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Sequential sampling of liquid manure pits ensures nutrients get to the fields that need them the most.

Oct. 29 2020 07:28 AM
The author is retired from the William H. Miner Agricultural Research Institute and is president of Oak Point Agronomics Ltd.

The nutrient content of manure can vary significantly within a storage structure, even after agitation.

Farm owners realize that responsible manure management is a requirement, not an option. High fertility fields — especially those that test high in phosphorus (P) — can be difficult to manage. A Concentrated Animal Feeding Operations (CAFO) Nutrient Management Plan (NMP) may limit the amount of P added each year (as manure or commercial fertilizer) to not exceed annual crop removal.

On many of these farms, as the size of the dairy or livestock enterprise grew, additional cropland had to be purchased or leased to meet the need for more forage. Some of these recently acquired fields are several miles or more from the farm (and from the manure storages). Because of prior management (or mismanagement), many of these recently acquired fields may be much lower in fertility than cropland on the “home farm.”

One farm’s story

This was very similar to the situation we were facing at the William H. Miner Agricultural Research in Chazy, N.Y., as we entered the 21st century. Our dairy had been expanding in cow numbers, and we’d built a new liquid manure pit to meet the needs of the larger herd. About half of our approximately 700 acres of cropland was part of the old Heart’s Delight Farm that preceded the establishment of Miner Institute, and these fields had been farmed (and fertilized) intensively for the previous 30 to 35 years.

The balance of our cropland had been either leased or purchased more recently and was much lower in fertility. Some of this land had what we tongue-in-cheek called “renter’s disease” in that it had been rented by the year with annual crop harvest — usually as hay — but few, if any, nutrients had been added as manure or fertilizer. The NMP for Miner Institute was primarily based on phosphorus, and we had a considerable acreage of land with moderate to high soil test P, and the rest with very low P.

Sampling on repeat

Sequential or repeated sampling of liquid and slurry manure pits isn’t a new idea. At the time, the Penn State University testing lab was offering a three-test manure analysis package at a reduced price designed to encourage farmers to sample manure pits several times as their pits were pumped down. We did repeated sampling over several years and discovered that even after what we thought was thorough agitation of our liquid manure pit, the first of the manure pumped out of the pit was a much different product than what was pumped out as the pit started to empty.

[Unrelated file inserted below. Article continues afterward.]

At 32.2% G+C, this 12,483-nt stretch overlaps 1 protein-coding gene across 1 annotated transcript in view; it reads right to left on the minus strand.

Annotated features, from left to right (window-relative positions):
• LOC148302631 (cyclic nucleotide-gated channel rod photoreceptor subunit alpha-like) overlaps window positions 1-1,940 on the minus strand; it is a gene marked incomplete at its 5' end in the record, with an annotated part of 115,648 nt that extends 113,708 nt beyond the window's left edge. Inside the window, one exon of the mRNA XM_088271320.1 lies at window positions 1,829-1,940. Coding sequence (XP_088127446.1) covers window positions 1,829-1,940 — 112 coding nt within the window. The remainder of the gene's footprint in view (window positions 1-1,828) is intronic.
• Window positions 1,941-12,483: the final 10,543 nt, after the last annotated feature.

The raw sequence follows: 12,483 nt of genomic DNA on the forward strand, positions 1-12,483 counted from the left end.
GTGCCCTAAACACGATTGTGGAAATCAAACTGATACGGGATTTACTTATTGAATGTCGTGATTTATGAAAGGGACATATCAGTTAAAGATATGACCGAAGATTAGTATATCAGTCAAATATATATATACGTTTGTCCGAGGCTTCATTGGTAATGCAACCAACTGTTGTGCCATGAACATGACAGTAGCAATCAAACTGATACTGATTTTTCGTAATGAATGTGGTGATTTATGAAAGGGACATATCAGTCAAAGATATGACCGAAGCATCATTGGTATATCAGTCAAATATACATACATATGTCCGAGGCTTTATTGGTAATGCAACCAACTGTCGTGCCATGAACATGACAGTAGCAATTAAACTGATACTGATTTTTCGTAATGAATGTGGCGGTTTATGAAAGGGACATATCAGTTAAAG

Not only was the manure in the top half of the pit (more or less) lower in solids content, but the nutrient profile was much different on a dry matter (DM) basis. This isn’t surprising since a high percentage of the phosphorus in dairy cow manure is in the solid portion (feces), with much less in the urine.

Once we determined that there were meaningful, repeatable differences, we decided to take advantage of this in our manure management. There’s no dividing line between higher and lower manure P content; not surprisingly, the changes are gradual.

The lower DM, lower P manure was spread on fields on the home farm, which were higher in soil test P, and we could apply this manure at a relatively high rate per acre. This pleased our field crops crew since even with our several tank spreaders, it’s much more efficient to spread manure on fields close to the pit than on fields several miles away. When you’re hauling manure 5 miles, the fewer loads, the better!

This system also complied with the farm’s Nutrient Management Plan, since the low solids/low P manure limited the amount of applied phosphorus on fields testing high in P. Then, as we got to the bottom half of the pit, we started hauling the high solids/high P manure to our far-off fields that could efficiently use the phosphorus as well as the other nutrients in dairy manure.

It has been said that “manure is a multivitamin,” and not only were these distant fields low in phosphorus, but they were low in other nutrients as well. For instance, in previous soil test summaries, we’d found considerable differences in soil test zinc between fields, with much of the difference related to past manuring history. The more dairy manure applied, the higher the soil test zinc analysis.

Create an informed plan

What we did wasn’t research since there weren’t any replicated treatments. But repeated manure analyses over the years, and during various stages of emptying our manure storage, convinced us that the differences in P content — the nutrient of concern in our Nutrient Management Plan — were “real and repeatable.” We determined that we could devise a manure application strategy to take advantage of these differences.

This article appeared in the November 2020 issue of Journal of Nutrient Management on pages 22 and 23.
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